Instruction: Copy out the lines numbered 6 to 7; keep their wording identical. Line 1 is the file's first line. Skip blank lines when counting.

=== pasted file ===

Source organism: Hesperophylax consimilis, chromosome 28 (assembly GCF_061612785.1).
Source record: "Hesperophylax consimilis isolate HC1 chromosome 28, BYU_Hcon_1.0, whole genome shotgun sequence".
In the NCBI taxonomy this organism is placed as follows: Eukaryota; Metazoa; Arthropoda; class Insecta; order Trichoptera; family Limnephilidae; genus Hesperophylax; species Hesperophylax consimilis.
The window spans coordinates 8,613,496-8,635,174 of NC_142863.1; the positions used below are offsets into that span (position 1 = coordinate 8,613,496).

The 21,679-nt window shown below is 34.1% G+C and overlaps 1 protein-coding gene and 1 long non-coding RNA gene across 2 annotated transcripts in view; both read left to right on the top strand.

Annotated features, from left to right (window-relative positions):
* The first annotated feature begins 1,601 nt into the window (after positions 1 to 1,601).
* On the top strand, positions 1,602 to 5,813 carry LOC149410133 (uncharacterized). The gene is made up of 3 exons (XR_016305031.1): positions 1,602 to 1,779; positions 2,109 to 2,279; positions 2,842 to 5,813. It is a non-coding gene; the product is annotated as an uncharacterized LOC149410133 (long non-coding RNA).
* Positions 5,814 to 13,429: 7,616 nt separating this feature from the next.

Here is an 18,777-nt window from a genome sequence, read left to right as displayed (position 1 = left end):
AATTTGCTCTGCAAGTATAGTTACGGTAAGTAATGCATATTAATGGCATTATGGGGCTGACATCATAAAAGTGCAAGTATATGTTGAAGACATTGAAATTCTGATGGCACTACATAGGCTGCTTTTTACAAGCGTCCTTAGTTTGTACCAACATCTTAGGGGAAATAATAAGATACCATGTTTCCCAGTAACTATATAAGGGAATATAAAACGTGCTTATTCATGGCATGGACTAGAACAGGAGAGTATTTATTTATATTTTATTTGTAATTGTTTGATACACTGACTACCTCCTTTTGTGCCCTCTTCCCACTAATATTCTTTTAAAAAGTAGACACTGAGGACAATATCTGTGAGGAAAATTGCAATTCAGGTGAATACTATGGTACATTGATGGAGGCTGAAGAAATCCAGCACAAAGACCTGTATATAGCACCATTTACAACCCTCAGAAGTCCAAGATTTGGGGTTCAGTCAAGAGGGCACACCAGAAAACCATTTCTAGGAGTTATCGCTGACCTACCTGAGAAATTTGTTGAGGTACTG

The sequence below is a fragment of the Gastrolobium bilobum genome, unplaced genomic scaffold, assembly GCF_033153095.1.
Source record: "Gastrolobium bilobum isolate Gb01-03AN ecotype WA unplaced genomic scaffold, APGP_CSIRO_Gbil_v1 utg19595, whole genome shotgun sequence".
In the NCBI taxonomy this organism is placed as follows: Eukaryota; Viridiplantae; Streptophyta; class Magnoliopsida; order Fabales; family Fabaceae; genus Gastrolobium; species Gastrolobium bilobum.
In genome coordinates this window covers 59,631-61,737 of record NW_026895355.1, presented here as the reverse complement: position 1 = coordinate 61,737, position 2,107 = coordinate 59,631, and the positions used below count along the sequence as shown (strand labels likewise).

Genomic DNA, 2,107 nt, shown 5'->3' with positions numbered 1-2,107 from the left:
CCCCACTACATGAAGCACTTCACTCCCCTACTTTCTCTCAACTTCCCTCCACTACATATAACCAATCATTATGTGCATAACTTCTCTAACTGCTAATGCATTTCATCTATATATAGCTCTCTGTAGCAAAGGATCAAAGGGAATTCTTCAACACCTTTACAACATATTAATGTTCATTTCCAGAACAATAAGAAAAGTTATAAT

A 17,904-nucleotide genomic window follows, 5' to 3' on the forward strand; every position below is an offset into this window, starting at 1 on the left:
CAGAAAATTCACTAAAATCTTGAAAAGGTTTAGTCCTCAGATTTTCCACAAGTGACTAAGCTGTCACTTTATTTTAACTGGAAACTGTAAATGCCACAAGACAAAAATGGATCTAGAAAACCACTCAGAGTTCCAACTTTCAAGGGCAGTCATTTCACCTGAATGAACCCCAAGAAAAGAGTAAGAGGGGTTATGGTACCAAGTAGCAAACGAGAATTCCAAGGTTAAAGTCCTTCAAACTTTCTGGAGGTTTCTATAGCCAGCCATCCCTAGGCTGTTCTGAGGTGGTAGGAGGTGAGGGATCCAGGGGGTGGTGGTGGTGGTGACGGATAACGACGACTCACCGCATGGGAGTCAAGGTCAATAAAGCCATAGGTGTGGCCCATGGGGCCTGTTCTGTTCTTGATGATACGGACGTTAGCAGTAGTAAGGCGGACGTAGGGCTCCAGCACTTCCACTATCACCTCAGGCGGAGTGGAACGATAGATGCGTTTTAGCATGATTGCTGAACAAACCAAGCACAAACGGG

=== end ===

Annotated features, from left to right (window-relative positions):
* The first annotated feature begins 1,601 nt into the window (after positions 1 to 1,601).